The disasters will have long-lasting health effects
The disasters of 2017 took hundreds of lives. Hurricane Maria was especially cruel, with estimates ofmore than 1,000 deathsin Puerto Rico. Hurricane Harvey was responsible for taking82 lives. The Tubbs Fire in Northern California killed 22 people. There were at leastsix deathsattributed to heat waves this year.
Yet the toll of storms, fires, floods, and heat on human health can also be more insidious and can linger for years.
Heat is rarely listed as a cause of death, but it can be a factor in heart attacks, strokes, and respiratory arrests. High temperatures alsoworsen deadly air pollutantslike ozone, which is linked to respiratory illnesses such as asthma.
When concentrations of very small particles of wood smoke pollution (smaller than 2.5 microns, a.k.a. “PM 2.5”) reach above 10 micrograms per cubic meter, researchersfinda 7 percent increase in asthma inhaler refills. “But if there’s a 100 microgram per meter smoke day, we’d expect that to go to a 100 percent increase of inhaler refills for the population,” Katelyn O’Dell, who studies the health hazards of wildfire smoke at Colorado state university said. Many of the wildfires this past year created conditions thatexceededthis level of pollution.
Researchers expect that as climate change makes wildfires more likely over the course of this century, deaths and illnesses attributed to pollution from wood smoke will rise too, even offsetting gains made from cleaning up emissions from industry.
And the fury of a hurricane can leave people scraped, bruised, crushed, or drowned. When a storm cuts off electricity, other dangers abound. “Just about every interaction with the health system now involves electricity, from calling a hospital for help to accessing electronic medical records and powering lifesaving equipment like hemodialysis machines or ventilators,” Vox’s Julia Belluzwrotein the wake of Hurricane Maria.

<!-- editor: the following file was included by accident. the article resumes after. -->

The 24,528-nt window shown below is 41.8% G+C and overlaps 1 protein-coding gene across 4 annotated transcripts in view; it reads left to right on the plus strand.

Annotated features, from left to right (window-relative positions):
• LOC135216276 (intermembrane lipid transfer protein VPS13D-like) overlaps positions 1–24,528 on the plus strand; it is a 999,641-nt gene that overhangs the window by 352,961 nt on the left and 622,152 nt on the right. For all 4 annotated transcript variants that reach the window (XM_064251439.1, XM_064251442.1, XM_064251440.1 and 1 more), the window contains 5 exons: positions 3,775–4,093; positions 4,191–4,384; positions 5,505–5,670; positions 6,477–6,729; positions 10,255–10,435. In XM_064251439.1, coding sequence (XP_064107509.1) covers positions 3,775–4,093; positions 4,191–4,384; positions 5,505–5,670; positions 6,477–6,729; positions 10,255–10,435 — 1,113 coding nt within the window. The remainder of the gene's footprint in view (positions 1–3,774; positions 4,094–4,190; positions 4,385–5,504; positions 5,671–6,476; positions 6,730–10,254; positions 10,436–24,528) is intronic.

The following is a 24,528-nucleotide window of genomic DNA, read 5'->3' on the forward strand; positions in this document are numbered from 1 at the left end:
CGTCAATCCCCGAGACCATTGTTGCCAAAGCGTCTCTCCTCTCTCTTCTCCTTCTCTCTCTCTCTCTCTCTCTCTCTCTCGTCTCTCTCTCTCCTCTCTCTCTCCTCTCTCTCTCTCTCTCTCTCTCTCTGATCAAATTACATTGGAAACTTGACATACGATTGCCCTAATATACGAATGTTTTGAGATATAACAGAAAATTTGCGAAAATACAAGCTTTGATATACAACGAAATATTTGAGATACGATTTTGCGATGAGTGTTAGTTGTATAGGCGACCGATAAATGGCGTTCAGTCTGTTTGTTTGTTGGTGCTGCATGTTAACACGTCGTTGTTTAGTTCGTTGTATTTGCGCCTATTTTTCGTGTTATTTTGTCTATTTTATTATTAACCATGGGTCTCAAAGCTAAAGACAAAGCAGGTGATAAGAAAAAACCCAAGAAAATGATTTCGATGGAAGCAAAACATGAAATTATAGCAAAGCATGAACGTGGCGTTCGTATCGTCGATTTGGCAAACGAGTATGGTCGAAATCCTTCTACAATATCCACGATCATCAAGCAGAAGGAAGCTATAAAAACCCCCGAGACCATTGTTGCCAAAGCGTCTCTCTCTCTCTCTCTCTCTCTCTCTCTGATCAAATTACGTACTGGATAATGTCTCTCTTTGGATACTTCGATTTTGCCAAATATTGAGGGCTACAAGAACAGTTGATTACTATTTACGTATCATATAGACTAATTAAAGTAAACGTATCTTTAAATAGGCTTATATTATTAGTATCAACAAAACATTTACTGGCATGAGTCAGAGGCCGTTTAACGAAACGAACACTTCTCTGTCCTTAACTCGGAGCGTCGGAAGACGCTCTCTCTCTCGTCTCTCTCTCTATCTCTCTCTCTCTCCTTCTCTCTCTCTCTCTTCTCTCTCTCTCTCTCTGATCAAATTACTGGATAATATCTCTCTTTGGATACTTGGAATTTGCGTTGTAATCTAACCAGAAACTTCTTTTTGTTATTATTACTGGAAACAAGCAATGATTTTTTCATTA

Disasters are a strain not just on physical health but on mental health as well. “Expect a burden of mental health problems, which will include depression, post-traumatic stress disorder, and it’s particularly going to impact groups who don’t have access to rapid opportunities for recovery,” Sandro Galea, dean of the Boston University School of Public Health, told Vox after Hurricane Harvey hit Texas.
After a major disaster, studiesfind a 5 to 15 percentincrease in the incidence of mental health problems among survivors.
“We all have a threshold that if we watch a loved one swept away in rushing water and drown, that can definitely create post-traumatic stress disorder,” Charles Benight, who studies trauma at the University of Colorado, said during the peak of the hurricane season.
We’ve always been vulnerable to natural disasters. But now the climate is changing.
There are few signs at the local or federal level that policymakers are taking the risks of climate change and extreme weather seriously, and some forces are even exacerbating the risk.
Engineers have long known that Houstonis especially prone to flooding, yet land developers have acted as though the risk is nonexistent for decades. Future development will need to reckon with a need for better drainage.
As sea levels rise and disaster risks to coastal communities grow, some planners are broaching the idea of a“strategic retreat”from areas that face persistent floods and fires. And based on projections showing these events happening over and over, we should besaving up moneyto rebuild when these disasters happen again.
Even without the threat of climate change, we’ve long known that hurricanes are dangerous. They’ve inflicted grave damage on coastal communities for as long as we’ve had them. Louisiana has long been notorious for flooding, and Arizona renowned for triple-digit heat, and wildfires have always been an iconic part of the American West.
But the climateischanging, and the potential harm from these events is growing. In a recent analysis of climate events from last year, 2016, scientists determined three events — record-breaking global heat, a heat wave over Asia, and a“blob”of unusually warm water in the Northern Pacific — could not have occurred without human-induced climate change. “I’ve never seen that language in a paper until now,” Jeff Rosenfeld, editor-in-chief ofBulletin of the American Meteorological Society,which published the report, said. “We’re virtually certain that [these events were] impossible without human-induced climate change.”
So larger hurricanes are coming. More wildfires will ignite. Longer heat waves will sear. And other climate disasters are likely grow bigger, more intense, more expensive, and more frequent. We see them on the horizon. And we need to start preparing now.